I have always loved fall and the cooler temps it brings, as well as the colorful foliage on the trees. But, when this time of year approaches, I know I won’t be seeing my alligators for a while. I will miss them. Now the countdown begins. Every day that passes, we are one day closer to spring. I can’t wait to be on “Gator Patrol” again! Swamp water runs through my veins! I am never happier than when I am in a swamp, surrounded by mosquitoes, no-see-ums and alligators. We are looking forward to 2019 and seeing what it holds in store for Alligator Alliance.
My late mother-in-law (Wanda) used to say “There is always, always something to be thankful for!” How right she was!
This year didn’t start out very well for me. I lost a family member who meant so very much to me just a few days after Christmas. I sank into a depression that lasted for a few months. In January I even decided that I was going to dissolve Alligator Alliance. That thought didn’t last long (obviously), but I just wanted to give an example of what mindset I was in at that time.
With the New Year also came the realization that NC would have its first alligator hunting season in 45 years. However, we were very thankful that only 20 permits were issued and they were ALL in Hyde County! Those permits weren’t cheap. Each application cost $8 and each permit cost $250. We were even more thankful that out of those 20 permits that were purchased, only ONE alligator was killed! So that means that 19 hunters paid $258 for the opportunity to harvest an alligator and they weren’t able to find one. Wild alligators (not illegally fed, “food conditioned” alligators) are very shy and illusive. They flee from humans. They are also very well camouflaged and extremely hard to see.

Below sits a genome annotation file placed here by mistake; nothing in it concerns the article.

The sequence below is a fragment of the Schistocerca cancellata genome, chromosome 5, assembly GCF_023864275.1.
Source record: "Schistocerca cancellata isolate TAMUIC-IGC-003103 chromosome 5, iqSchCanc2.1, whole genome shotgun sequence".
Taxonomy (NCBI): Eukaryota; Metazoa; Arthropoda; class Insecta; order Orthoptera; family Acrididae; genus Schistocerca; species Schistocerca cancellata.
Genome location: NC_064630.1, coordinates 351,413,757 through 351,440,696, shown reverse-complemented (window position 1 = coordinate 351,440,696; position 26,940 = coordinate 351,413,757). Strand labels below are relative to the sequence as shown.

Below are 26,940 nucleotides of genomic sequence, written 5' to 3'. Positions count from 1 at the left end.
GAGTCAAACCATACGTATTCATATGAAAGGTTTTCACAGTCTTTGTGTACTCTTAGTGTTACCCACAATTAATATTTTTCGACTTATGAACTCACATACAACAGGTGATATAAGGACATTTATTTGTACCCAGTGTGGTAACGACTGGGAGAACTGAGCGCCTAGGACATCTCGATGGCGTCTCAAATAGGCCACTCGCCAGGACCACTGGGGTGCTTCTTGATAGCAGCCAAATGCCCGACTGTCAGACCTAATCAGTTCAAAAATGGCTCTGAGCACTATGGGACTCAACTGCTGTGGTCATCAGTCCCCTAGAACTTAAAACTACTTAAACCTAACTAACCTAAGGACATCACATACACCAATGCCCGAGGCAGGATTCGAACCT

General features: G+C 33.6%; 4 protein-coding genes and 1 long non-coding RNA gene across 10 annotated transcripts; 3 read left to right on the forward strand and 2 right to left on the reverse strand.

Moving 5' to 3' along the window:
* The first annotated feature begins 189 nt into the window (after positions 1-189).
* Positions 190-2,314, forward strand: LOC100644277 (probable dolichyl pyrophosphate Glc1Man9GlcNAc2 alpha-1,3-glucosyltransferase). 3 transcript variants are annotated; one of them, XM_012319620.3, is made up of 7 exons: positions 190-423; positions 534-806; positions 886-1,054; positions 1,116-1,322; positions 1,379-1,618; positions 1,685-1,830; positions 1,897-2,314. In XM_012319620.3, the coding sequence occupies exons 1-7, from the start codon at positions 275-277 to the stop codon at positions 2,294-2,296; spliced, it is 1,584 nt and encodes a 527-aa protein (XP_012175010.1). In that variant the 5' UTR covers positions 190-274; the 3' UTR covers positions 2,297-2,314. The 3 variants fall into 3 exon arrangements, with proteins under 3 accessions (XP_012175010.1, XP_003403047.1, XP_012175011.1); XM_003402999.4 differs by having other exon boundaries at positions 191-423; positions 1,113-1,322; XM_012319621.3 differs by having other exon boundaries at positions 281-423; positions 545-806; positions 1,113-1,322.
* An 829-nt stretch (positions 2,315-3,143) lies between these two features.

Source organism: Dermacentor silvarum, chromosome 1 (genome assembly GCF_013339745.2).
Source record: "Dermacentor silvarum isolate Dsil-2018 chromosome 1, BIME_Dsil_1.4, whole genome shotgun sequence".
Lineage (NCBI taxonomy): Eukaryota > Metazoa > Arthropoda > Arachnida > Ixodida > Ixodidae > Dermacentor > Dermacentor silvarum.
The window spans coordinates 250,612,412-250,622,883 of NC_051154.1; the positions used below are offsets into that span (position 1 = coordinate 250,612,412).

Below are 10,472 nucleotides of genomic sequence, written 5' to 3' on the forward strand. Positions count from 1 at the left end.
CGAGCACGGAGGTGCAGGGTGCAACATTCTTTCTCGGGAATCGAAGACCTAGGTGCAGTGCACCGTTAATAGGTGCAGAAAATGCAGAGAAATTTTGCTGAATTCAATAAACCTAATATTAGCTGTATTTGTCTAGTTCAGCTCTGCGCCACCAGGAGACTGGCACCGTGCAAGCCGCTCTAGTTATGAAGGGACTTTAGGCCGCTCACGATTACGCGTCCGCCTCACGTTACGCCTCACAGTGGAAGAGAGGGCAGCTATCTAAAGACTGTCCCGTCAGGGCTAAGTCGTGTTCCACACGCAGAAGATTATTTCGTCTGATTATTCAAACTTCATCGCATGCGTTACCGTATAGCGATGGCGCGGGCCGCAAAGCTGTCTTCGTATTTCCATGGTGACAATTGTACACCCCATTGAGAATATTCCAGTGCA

The funniest thing we heard all year long was what hunter Jeffrey Raub said in an interview with CBS 17 in October:
"I don't understand why the county manager and the North Carolina Wildlife Resources Commission would allow this opportunity if there's nothing there. It would be like having a unicorn season in Johnston County. The initial thought was a lot of excitement. It looks like some great alligator habitat. The problem is there aren't any alligators."
Thank you Jeffrey! That comment about the unicorn hunting season made us laugh until tears rolled down our faces!
North Brunswick Magazine contacted us and wanted to do an article about Alligator Alliance (we ended up making the front cover of the Summer issue). Carolina Country Magazine contacted us about doing a features article (that came out in July). We can’t thank both publications enough for these articles! It gave us exposure that we never dreamed of getting! We are so very thankful for both opportunities!
I am very thankful to one of my best friends (Kim) who always has a guest bedroom ready for me. All I have to do is pick up the phone and text her and she says “Come on down!” We are also very thankful to our new friends Dawn and Jeff for allowing us to stay in their guest house.
We are very thankful to our realtor (Shelly Vaughan-Morrow) for helping us search for land AND the future home of Alligator Alliance! I know our list of requirements was very long, but she never, ever gave up on finding us exactly what we wanted!
And, last but not least, I am so very thankful for my husband (John), who gave up an ENTIRE SUMMER of fishing, just so he could help me find new alligators and clean habitats! The last time he went fishing was on May 25th! Due to all of the exposure both magazine articles gave us, we had more people to talk to than the last 8 years combined!
I am so thankful that my love of alligators that started in July of 2010 (when I saw my first one in the wild) has grown to something beyond anything I could have ever imagined. I am thankful that I was able to turn my alligator obsession into Alligator Alliance!
Happy Thanksgiving everyone! Please count your blessings. And remember, there is always, always something to be thankful for!!!